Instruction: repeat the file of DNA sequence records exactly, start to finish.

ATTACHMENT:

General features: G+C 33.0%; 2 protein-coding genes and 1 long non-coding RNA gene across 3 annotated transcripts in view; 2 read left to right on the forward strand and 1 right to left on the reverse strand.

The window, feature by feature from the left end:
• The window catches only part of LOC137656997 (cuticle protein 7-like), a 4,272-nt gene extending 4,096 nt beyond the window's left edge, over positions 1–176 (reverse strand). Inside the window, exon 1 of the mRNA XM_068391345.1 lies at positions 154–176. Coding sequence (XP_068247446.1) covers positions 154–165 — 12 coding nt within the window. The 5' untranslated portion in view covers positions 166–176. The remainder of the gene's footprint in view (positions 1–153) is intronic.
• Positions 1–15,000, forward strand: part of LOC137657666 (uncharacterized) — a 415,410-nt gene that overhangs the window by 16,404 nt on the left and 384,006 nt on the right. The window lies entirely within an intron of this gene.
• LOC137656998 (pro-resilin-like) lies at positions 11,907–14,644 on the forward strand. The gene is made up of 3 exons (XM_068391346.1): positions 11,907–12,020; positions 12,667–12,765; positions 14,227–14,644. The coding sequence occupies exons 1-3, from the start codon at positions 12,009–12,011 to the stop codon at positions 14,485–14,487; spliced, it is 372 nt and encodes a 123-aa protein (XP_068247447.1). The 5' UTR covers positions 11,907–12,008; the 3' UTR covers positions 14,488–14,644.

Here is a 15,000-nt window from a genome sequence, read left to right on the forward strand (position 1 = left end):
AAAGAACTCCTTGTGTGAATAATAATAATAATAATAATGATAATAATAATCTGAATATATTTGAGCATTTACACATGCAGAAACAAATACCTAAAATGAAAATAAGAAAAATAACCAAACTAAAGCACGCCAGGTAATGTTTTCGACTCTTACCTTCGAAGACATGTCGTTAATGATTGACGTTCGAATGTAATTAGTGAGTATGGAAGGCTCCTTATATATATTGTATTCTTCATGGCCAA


General features: G+C 33.0%; 2 protein-coding genes and 1 long non-coding RNA gene across 3 annotated transcripts in view; 2 read left to right on the forward strand and 1 right to left on the reverse strand.

The window, feature by feature from the left end:
• The window catches only part of LOC137656997 (cuticle protein 7-like), a 4,272-nt gene extending 4,096 nt beyond the window's left edge, over positions 1–176 (reverse strand). Inside the window, exon 1 of the mRNA XM_068391345.1 lies at positions 154–176. Coding sequence (XP_068247446.1) covers positions 154–165 — 12 coding nt within the window. The 5' untranslated portion in view covers positions 166–176. The remainder of the gene's footprint in view (positions 1–153) is intronic.
• Positions 1–15,000, forward strand: part of LOC137657666 (uncharacterized) — a 415,410-nt gene that overhangs the window by 16,404 nt on the left and 384,006 nt on the right. The window lies entirely within an intron of this gene.
• LOC137656998 (pro-resilin-like) lies at positions 11,907–14,644 on the forward strand. The gene is made up of 3 exons (XM_068391346.1): positions 11,907–12,020; positions 12,667–12,765; positions 14,227–14,644. The coding sequence occupies exons 1-3, from the start codon at positions 12,009–12,011 to the stop codon at positions 14,485–14,487; spliced, it is 372 nt and encodes a 123-aa protein (XP_068247447.1). The 5' UTR covers positions 11,907–12,008; the 3' UTR covers positions 14,488–14,644.

Here is a 15,000-nt window from a genome sequence, read left to right on the forward strand (position 1 = left end):
AAAGAACTCCTTGTGTGAATAATAATAATAATAATAATGATAATAATAATCTGAATATATTTGAGCATTTACACATGCAGAAACAAATACCTAAAATGAAAATAAGAAAAATAACCAAACTAAAGCACGCCAGGTAATGTTTTCGACTCTTACCTTCGAAGACATGTCGTTAATGATTGACGTTCGAATGTAATTAGTGAGTATGGAAGGCTCCTTATATATATTGTATTCTTCATGGCCAA